In the second section, two comparative articles focus on Northern European united kingdoms in the nineteenth century in relation to the development of the public sphere, civil society and nation-building. Union states and united kingdoms, such as the United Kingdom of Great Britain and Ireland (1801–1922), the United Kingdoms of Norway and Sweden (1814–1905) and the United Kingdom of the Netherlands (1815–1830), are examples of new state constructions experiencing national forces and ideas, which gained ground in the European Restoration – a transitional period in European history. In his article, Alvin Jackson compares the British-Scottish-Irish and the Swedish- Norwegian union states and discusses the role of civil society and national symbolism in the endurance of this kind of state construction. Civil society and the press could support, but also undermine, the union. In her study, Ruth Hemstad compares the United Kingdoms of Norway and Sweden and the United Kingdom of the Netherlands – both constructed in the aftermath of the Napoleonic Wars – as a loose personal union and a unitary state, respectively. She discusses politics of unification and amalgamation in order to blend two different national groups as well as the national reactions against this kind of politics, especially on behalf of the non-dominant partner.
The two articles in the third section discuss different aspects of international politics and the role of more or less publicly expressed feelings and emotions, focusing, respectively, on the transnational relations between Britain and Norway, and between Sweden and the former Eastern part of the Swedish Realm, Finland. Roald Berg discusses the relationship between Norway and Britain inspired by recent research on the role of emotions, and examines the history of Norwegian distrust of Britain – a distrust that lived alongside the allegedly trusting belief in the ‘British guarantee’ of Norway. In the following contribution, Mart Kuldkepp argues that the persistent revanchist feelings in Sweden vis-à-vis Russia over the loss of Finland in 1809 constitute an undercurrent in Sweden’s otherwise peaceful modern history. The ‘Finnish Question’ in Sweden, frequently debated in Swedish liberal press during the Crimean War against Russia (1853– 1856), reflected feelings of national humiliation over the defeat in 1809 as well as anxieties over the development of Fennoman nationalism and the possibilities presented by the Scandinavianist movement.
The last two articles focus on education, culture and the public sphere, seen from a transnational British-Scandinavian perspective. Merethe Roos’s study of the British press and the great interest in the Norwegian and Swedish contributions at the educational exhibition in London in 1854 concludes that that the rising British interest in Scandinavia as a tourist destination, as a utopia of the North, played a role in stimulating a general interest in Scandinavian issues. Finally, Elettra Carbone looks closer at the idea of the ‘Cheerful Danes’ seen from the perspective of the British scholar and traveller Henry Clarke Barlow (1806–1876), whose unpublished writings have long been stored in UCL Special Collections. His travelling to and writing on Copenhagen – a rather untypical Scandinavian tourist destination at the time – are representative of an alternative North, one where culture and education are prime sources of happiness.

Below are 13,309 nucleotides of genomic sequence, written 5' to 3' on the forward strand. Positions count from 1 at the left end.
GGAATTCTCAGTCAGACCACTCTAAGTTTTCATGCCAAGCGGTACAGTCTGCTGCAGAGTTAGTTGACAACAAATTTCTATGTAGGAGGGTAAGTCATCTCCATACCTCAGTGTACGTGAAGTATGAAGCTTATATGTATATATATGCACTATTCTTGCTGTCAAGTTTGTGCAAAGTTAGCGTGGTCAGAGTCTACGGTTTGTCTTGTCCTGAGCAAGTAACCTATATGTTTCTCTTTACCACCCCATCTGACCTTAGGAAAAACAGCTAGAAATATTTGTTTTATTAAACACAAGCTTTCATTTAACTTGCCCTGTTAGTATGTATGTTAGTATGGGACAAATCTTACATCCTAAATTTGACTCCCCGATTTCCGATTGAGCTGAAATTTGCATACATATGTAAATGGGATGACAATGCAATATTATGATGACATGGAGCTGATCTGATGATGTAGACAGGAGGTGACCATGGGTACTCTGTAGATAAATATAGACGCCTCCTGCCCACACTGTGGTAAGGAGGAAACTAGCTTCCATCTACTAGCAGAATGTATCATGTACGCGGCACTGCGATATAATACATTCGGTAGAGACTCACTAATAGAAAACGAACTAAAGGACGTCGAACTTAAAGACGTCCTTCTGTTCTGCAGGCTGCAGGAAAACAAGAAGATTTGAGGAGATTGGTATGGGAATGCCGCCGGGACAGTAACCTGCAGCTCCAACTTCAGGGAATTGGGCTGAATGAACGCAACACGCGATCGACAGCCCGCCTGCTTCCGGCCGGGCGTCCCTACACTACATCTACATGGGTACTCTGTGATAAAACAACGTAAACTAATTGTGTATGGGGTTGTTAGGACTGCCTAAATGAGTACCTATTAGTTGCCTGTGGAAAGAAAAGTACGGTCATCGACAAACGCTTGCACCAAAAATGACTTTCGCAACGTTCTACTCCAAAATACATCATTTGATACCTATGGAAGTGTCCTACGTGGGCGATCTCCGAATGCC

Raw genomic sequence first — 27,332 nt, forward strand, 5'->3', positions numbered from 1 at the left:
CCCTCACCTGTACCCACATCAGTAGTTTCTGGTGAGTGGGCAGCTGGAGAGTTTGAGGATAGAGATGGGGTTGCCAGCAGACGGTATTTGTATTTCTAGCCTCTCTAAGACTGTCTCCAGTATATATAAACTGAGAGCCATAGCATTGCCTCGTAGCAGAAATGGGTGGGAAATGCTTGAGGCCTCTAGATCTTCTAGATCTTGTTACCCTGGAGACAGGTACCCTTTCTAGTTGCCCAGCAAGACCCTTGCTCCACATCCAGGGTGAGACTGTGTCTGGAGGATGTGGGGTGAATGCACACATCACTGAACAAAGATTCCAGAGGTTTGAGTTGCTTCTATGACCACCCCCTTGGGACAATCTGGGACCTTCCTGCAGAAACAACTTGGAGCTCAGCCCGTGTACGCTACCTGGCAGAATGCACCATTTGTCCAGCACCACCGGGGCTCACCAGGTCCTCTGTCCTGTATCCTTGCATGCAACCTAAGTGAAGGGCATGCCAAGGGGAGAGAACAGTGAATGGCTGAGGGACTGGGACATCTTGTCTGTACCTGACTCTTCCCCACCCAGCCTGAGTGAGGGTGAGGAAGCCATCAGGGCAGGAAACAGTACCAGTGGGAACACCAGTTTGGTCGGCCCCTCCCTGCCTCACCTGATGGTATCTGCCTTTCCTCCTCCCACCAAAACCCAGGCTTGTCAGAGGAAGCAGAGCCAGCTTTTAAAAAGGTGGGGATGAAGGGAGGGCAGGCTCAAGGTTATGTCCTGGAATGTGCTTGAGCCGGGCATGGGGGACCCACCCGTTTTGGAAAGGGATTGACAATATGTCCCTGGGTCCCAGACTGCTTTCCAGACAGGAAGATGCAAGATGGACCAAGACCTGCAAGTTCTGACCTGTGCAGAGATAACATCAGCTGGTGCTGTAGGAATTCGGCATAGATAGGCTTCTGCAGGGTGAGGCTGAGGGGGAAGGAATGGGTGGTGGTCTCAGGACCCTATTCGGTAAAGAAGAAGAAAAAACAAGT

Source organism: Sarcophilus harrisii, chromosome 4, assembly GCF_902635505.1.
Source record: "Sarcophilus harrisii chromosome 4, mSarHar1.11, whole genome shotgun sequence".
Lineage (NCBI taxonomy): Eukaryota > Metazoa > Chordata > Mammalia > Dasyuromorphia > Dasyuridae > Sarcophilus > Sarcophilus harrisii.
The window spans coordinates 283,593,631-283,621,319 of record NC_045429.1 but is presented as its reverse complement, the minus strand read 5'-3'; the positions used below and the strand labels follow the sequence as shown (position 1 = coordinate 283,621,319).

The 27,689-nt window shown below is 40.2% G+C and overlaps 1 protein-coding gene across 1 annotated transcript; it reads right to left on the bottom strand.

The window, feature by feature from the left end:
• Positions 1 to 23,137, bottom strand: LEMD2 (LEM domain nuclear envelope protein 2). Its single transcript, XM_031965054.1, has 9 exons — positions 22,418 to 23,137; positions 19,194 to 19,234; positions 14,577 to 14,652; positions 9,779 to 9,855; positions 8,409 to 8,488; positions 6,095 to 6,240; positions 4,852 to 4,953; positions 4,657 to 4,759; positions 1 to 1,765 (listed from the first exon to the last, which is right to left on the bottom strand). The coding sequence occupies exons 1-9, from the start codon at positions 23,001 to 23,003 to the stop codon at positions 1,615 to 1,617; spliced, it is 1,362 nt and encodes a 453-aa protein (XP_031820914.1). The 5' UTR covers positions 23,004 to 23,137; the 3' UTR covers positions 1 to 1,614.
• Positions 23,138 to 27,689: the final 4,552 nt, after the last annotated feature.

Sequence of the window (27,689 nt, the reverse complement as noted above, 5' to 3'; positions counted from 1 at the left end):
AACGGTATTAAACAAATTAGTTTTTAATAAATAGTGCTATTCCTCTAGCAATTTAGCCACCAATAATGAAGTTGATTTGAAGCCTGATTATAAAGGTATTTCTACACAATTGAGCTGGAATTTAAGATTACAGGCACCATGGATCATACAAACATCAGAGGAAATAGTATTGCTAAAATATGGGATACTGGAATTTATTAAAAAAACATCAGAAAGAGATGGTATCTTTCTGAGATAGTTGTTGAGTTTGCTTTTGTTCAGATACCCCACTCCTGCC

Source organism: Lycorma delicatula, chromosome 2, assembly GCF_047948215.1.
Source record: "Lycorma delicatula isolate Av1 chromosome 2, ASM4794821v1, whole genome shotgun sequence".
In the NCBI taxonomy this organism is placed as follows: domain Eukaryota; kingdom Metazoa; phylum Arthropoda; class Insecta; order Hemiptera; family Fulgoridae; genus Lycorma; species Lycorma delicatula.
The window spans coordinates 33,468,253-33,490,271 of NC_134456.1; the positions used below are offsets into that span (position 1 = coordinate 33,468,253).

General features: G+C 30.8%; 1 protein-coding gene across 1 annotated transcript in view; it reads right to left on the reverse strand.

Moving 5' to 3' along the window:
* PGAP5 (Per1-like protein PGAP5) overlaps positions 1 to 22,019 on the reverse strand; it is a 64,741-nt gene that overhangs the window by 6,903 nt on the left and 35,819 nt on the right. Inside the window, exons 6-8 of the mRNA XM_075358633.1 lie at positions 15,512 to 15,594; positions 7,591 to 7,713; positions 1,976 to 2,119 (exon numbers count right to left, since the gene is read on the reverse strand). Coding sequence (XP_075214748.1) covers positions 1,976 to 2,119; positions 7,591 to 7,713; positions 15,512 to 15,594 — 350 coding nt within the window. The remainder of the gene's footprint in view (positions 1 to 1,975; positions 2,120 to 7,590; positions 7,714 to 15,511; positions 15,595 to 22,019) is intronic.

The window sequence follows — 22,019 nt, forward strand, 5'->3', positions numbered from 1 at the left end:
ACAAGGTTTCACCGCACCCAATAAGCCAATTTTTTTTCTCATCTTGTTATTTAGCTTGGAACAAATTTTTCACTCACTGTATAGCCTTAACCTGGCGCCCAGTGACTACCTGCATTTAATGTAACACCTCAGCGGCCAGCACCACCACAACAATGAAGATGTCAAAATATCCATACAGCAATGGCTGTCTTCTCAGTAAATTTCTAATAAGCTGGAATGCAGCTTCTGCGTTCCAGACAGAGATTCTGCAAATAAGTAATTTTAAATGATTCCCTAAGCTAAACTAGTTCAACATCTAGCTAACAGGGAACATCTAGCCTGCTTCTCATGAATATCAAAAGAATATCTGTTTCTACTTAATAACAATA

By discussing the origin and development of freedom of expression and the public sphere and demonstrating how these pivotal processes are intertwined with questions of nation-building, international relations and provision of culture and information, this themed issue contributes to our historical understanding of freedom and public participation in Northern Europe throughout the nineteenth century while stressing the importance of scholarly approaches that transgress national boundaries and limitations.
References Hemstad, R. and Michalsen, D. (eds.) (2019). Frie ord i Norden? Medborgerskap, offentlighet og ytringsfrihet, nordiske erfaringer 1814–1914. Oslo: Pax.
Fear of strangers, of the danger lurking outside the safe walls of home – this is a feeling many have become familiar with in recent weeks. In Ilmar Taska’s dramatic novel Pobeda 1946: A Car Called Victory, the fear is of a more tangible enemy, as resistance workers hide from the Soviet occupying forces in Estonia just after the Second World War. A young boy is entranced by the sudden appearance in his street of a shiny new car – and then tricked into betraying secrets he does not know he holds.
There are times over the past twelve weeks or so when our semi-isolated living situation has made us feel we’ve been transported back to an earlier age. Living in a rural area in particular, and seeing the busy – if socially distanced – local community interactions and the empty roads, you can almost feel as if you’re a resident of Mrs Gaskell’s Cranford. Or indeed of Selma Lagerlöf’s Mårbacka, where families struggle, to be sure, and life can be physically and mentally tough, but the pace of things is largely determined by the slowly changing seasons and the length of time it takes to get anywhere on foot, or in a horse and gig along the winding, hilly roads round the lakes of Värmland province.
In the lockdown months we’ve all come to appreciate the value of a full larder, and in that we have much in common with the housekeeper at Mårbacka farm, who prides herself on a full storehouse to keep the large household going. Read our evocative extract here.
Explore the world of Selma Lagerlöf not only in Mårbacka but through our whole series ‘Lagerlöf in English’, translated by Peter Graves, Linda Schenck and Sarah Death. This great Swedish storyteller brings you tales of everything from love in sickness and in health, via romance and betrayal, hauntings and untimely deaths, salty sea air and valiant derring-do, to family life with its fractious and funny moments and its small delights.